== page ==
You have no doubt been hearing the term “agile” for quite some time now. It is one of the most highly valued and popular concepts in the workplace today, especially for project-focused businesses. Organizations can use agile methodologies to manage projects in a way that results in more successful outcomes, and many change management experts will tell you that when it comes to managing change, it is an in-demand skill.
Throughout the COVID-19 pandemic, at a time when the future is so uncertain, understanding agile concepts and being able to put them into practice is an asset to any professional when it comes to adapting to rapidly changing circumstances and opening up new opportunities for individuals and organizations. And, while reading about agile methodologies can certainly provide some background to this way of working, there is no substitute for attending a training course.
Training is critical for developing agile capabilities within an organization, because agile is less about tools and more about a culture shift, and a culture shift requires a planned approach from the learning and development (L&D) team. Even more importantly, for this culture change to be widespread, L&D leaders must instill an ethos of agility and adaptability into every training and development session.
There are many training courses on the market teaching agile methodologies and tools, but the agile philosophy — of empowering teams to take responsibility and produce quickly in order to identify problems early — can be used as a business strategy in all areas of an organization. Being agile means having the ability to be able to evolve or adapt to changing circumstances quickly. With that in mind, let’s take a look at seven characteristics that can make training professionals — and others — more agile.
1. Able to Change Direction
Being able to change and adapt is vital. In some cases, this adaptability might mean being prepared to start using a new technology — for example, using video conferencing apps to deliver online courses when face-to-face training became impossible earlier this year. Technology moves at such an incredible rate that even training professionals were learning something new as they adapted to delivering online sessions after lockdowns began. Not only did they have to ensure their training materials were of high quality, but they also needed to be comfortable using new technology and ensure that learners were, too.
2. Listening Skills
If you are not taking the time to listen to others, you will not be able to drive positive outcomes. For example, requesting feedback is a common way to improve course content and delivery in face-to-face training; now, organizations have the added dimension of learning whether the software they are using for training is meeting learners’ and trainers’ needs. Take note of feedback, and be prepared to pivot to a different platform if needed.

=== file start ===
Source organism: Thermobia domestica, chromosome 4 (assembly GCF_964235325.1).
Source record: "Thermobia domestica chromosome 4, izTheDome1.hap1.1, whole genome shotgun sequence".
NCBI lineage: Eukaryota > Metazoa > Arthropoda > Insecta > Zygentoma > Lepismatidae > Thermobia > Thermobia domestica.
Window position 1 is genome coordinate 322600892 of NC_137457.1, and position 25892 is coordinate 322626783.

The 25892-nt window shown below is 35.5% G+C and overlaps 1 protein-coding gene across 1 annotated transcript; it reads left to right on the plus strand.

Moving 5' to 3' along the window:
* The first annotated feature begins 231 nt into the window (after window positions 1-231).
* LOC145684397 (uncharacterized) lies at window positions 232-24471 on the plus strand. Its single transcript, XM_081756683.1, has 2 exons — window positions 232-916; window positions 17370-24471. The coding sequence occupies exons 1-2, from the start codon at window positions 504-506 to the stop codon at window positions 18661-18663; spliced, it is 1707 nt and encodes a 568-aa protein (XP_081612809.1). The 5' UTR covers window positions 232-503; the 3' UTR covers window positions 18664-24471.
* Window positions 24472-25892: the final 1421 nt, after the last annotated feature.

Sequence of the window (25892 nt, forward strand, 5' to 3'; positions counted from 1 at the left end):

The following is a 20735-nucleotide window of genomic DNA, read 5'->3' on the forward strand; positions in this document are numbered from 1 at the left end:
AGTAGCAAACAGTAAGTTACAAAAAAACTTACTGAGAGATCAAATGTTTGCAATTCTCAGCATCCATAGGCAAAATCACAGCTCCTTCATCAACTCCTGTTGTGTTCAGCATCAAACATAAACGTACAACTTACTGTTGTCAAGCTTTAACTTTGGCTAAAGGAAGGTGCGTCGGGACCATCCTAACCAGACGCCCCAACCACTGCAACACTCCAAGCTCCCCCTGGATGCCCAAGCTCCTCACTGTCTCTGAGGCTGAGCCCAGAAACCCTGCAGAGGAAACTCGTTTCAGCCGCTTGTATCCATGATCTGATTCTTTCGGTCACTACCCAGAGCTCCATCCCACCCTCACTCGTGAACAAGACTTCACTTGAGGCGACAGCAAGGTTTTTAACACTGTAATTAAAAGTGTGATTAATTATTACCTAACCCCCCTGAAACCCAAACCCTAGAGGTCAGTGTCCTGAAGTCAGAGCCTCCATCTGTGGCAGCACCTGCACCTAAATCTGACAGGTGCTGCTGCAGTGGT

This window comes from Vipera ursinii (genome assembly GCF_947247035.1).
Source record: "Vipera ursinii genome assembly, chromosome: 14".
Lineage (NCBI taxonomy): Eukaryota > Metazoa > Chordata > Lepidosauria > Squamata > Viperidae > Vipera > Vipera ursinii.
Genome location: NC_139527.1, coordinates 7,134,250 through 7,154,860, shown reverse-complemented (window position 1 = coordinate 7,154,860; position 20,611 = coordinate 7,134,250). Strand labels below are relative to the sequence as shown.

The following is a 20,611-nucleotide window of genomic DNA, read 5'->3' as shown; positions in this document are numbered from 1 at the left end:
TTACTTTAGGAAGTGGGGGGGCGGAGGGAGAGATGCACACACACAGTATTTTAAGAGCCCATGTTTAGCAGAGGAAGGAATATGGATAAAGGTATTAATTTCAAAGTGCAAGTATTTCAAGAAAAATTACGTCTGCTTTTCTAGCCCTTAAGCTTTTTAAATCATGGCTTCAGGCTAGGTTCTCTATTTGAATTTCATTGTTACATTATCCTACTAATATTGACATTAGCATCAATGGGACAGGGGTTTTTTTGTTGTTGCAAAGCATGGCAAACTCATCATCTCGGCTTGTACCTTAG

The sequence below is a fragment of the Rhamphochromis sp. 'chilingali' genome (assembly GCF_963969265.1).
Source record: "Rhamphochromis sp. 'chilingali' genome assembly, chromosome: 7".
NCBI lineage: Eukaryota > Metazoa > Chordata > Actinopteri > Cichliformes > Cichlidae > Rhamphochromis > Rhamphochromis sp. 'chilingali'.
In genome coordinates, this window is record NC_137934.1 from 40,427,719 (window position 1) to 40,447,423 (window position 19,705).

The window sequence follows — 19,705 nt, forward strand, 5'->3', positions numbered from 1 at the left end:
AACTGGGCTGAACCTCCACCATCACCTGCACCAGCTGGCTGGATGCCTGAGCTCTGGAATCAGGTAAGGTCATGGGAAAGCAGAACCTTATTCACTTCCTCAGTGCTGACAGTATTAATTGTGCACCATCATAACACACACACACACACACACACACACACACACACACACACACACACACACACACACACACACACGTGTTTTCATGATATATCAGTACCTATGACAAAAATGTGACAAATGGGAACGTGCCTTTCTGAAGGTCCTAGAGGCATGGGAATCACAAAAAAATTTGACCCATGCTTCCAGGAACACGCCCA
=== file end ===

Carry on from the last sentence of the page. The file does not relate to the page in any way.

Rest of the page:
Agile professionals share knowledge with colleagues, both within their company and in the broader industry, and break down ranks and divisions so that everyone can share ideas. Share knowledge with, and listen to, your colleagues in the training industry to improve your skill set, learn about new trends and a approaches, and improve your ability to deliver training.
Adopting a proactive approach will help you create a culture where agility, fast thinking and quick decision-making are the norm. A proactive environment enables employees to become more self-motivated and disciplined. Being more proactive might mean adopting different solutions, altering course content or using different training materials.
5. Communication Skills
We all know how important communication is in the workplace, particularly when it comes to dealing with change. Being agile means communicating ideas quickly and efficiently by, for example, reviewing regular meeting cadences and the forms of communication being used. Good software can help everyone stay up to date, but don’t underestimate the power of a real conversation — even if it has to be by phone or video call.
Sometimes, in an agile workplace, it can be easy to lose control of time management. Everyone must be disciplined enough to keep to the timelines set within the relative freedom of an adaptable, agile way of working. Time management, therefore, should still be an important element of an agile organization.
7. Continuous Learning
There is always something new to learn, no matter how long you have been in a role or how much experience you have. When faced with new challenges, i is important to adapt. Keeping abreast of new developments in the training industry will help keep you at the top of your game and give you the knowledge that you need to be as adaptable as possible. There are always opportunities to learn — so embrace them when they present themselves.